Three USTAR teams receive funding for projects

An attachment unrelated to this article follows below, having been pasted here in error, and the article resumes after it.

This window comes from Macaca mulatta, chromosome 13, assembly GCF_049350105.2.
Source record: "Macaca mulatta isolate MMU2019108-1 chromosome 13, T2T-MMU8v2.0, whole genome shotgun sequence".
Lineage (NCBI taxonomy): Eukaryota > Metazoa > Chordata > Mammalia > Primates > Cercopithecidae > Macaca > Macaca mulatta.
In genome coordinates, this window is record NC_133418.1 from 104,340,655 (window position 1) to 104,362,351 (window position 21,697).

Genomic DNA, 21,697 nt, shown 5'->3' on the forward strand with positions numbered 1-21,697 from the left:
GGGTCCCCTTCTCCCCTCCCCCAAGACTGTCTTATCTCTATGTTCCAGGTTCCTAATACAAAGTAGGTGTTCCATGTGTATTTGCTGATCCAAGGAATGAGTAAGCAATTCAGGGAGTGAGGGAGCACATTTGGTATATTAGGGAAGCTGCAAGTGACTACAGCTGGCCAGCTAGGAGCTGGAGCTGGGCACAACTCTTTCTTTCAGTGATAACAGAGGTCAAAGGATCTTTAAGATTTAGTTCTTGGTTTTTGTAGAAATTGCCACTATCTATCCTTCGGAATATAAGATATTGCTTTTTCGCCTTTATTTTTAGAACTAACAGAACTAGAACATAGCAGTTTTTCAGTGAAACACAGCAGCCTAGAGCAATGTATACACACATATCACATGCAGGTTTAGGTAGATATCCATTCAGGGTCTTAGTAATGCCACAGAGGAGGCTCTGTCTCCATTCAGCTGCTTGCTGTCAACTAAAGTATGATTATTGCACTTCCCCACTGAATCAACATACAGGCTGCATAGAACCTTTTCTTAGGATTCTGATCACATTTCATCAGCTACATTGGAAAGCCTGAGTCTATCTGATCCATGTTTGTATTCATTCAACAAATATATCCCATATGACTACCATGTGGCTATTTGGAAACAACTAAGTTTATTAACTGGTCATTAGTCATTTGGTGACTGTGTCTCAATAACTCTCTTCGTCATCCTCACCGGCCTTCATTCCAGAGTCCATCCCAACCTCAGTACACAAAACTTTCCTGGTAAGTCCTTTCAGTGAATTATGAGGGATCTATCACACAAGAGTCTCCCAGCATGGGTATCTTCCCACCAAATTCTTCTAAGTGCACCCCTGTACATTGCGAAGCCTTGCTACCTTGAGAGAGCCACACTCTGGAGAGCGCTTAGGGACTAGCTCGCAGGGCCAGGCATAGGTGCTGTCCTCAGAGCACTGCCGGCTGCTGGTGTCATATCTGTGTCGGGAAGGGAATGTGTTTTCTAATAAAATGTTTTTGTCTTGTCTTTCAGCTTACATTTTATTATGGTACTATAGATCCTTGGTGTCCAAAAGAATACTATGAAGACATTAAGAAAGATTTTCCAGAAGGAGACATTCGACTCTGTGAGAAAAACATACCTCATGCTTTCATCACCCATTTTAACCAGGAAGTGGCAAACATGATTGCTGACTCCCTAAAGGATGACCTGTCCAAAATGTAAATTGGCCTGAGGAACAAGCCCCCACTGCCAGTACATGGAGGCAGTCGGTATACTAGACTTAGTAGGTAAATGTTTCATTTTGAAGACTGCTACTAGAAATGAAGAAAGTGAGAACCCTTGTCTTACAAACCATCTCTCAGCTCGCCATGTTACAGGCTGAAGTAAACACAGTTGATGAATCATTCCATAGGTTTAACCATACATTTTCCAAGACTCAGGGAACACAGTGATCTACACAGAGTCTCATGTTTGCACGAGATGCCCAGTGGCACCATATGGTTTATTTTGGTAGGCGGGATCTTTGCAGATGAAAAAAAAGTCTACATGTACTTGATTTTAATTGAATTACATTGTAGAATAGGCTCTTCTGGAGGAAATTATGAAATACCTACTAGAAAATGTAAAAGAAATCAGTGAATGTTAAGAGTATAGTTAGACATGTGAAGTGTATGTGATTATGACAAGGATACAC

Thanks to advancements in USTAR funding at Utah State University, emergency responders will make better decisions in natural disasters, doctors will more quickly diagnose diseases in farm animals before they spread, and “green” planners will reduce kilowatts of electricity inefficiently spent to light, heat and maintain Utah’s commercial buildings.The teams: Interactive Design for Instructional Applications and Simulations (IDIAS), Veterinary Diagnostics and Infectious Disease (VDID) and the Institute for Intuitive Buildings (I2B) join six other USTAR teams at USU, whose cluster areas of strength include energy, imaging technology, and biomedical innovation.”These teams, in addition to the existing USU USTAR teams, bring great commercialization potential to Utah State,” said Ned Weinshenker, Vice President for Strategic Ventures and Economic Development. “This expansion supports the University’s and the USTAR initiative’s missions to commercialize technology for economic development throughout the state of Utah.”IDIAS — Utah State University’s Department of Instructional Technology and Learning Sciences has partnered with the Department of Art (Graphic and Interface Design Emphasis Area) for the creation of the Interactive Design for Instructional Applications and Simulations (IDIAS) Institute. The IDIAS Institute builds on USU strengths in instructional design, interactive simulations, and interface design to inform technology research and develop commercially viable and innovative products.A top goal of this team is to develop products to train security, firefighting, medical and other emergency response teams through the design of a comprehensive group of simulations. Expanding upon recent advances in consumer game technology, the team will develop “serious game” environments to increase the effectiveness of first responders’ decision making in real-life emergencies.Other areas of research for the IDIAS team include using simulation to measure and evaluate environmental changes, improvements to distance education, and the development of instructional materials for certification programs.The IDIAS Institute’s instructional designs, data-driven simulations, interactive immersive graphics, and user-centered interface designs leverage USU’s academic and development strengths within digital media while fostering the University’s mission for educational outreach.VDID — As part of a USTAR focus area in biodevice and biopharma innovation, Veterinary Diagnostics and Infectious Disease (VDID) draws on the strength of USU’s College of Agriculture and College of Science to tackle a $1 billion year market in the United States for animal disease screening and diagnostics.VDID at USU will provide a “web of innovation by encouraging collaboration between current USU researchers and VDID,” said Ken White, VDID team member and department head of animal, dairy and veterinary sciences at USU. “The web between VDID and USU researchers holds the promise of novel ideas and innovative technologies.”VDID has identified veterinary diagnostic tests that have undesirable limitations due to expense, limited reliability and lack of specificity. With these limitations identified, VDID will produce innovative and novel ideas and technologies that will reach the market through new companies and licenses.”The future livelihood of agriculture is dependent on the success of VDID efforts from a production agriculture standpoint, and from a bio-security and human health perspective,” said Bruce King, veterinarian for the state of Utah. I2B — The Institute for Intuitive Buildings (I2B) team is hosted by the Energy Dynamics Laboratory (EDL), the newest business unit of the Utah State Research Foundation, and joins the 50-year-old Space Dynamics Laboratory in being a top-tier, university-affiliated research and development organization, while focusing on technology commercialization.Because a considerable amount of energy is wasted in lighting, cooling and ventilating commercial buildings, the I2B team will create real-time scene measurement and interpretation techniques for electric lighting systems.”Ultimately, we envision a system of intelligent, self-adapting lights capable of meeting variable lighting needs without loss of productivity and with a desirable comfort level,” said Paul Israelsen, director of Energy Systems for EDL. “We are conducting research that will automatically determine room occupancy and occupant activities. Our goal is to intelligently adapt lighting levels to reduce energy usage in commercial and residential buildings.”The I2B team’s research could save 50 percent of the electricity used for lighting in commercial buildings and make electrical power consumption more consistent, goals important to establishing Utah as a leader in the Department of Defense’s Commercial Buildings Initiative.Supported by established USTAR energy research, the I2B team draws on the experience of sustainable energy researchers at USU.EDL is currently coordinating the Logan Lagoon Project to harvest algae from Logan City’s waste lagoons to reduce phosphorus and for conversion into sustainable and alternative energy in the form of biofuels. The project was initiated by the USTAR biofuels team at USU along with the department of biological and irrigation engineering. The project is one of the first of its kind and positions the partnership of USU, EDL, and Logan City as a leader in the use of algae in wastewater treatment research. USTAR has provided initial funding to organize and launch EDL.”These three new teams will expand Utah’s research and commercialization capabilities in some very important markets,” said USTAR Governing Authority chair Dr. Dinesh Patel. “What’s also exciting is to see a convergence of activity and collaboration between USU, the University of Utah, and other higher education institutions in the state to solve some of the world’s biggest issues.”About USTAR: The Utah Science Technology and Research initiative (USTAR) is a long-term, state-funded investment to strengthen Utah’s “knowledge economy” and generate high-paying jobs. Funded in March 2006 by the State Legislature, USTAR is based on three program areas. The first area involves funding for strategic investments at the University of Utah and Utah State University to recruit world-class researchers. The second area is to build state-of-the-art interdisciplinary facilities at these institutions for the innovation teams. The third program area involves teams that work with companies and entrepreneurs across the State to promote science, innovation, and commercialization activities. For more information, go to or follow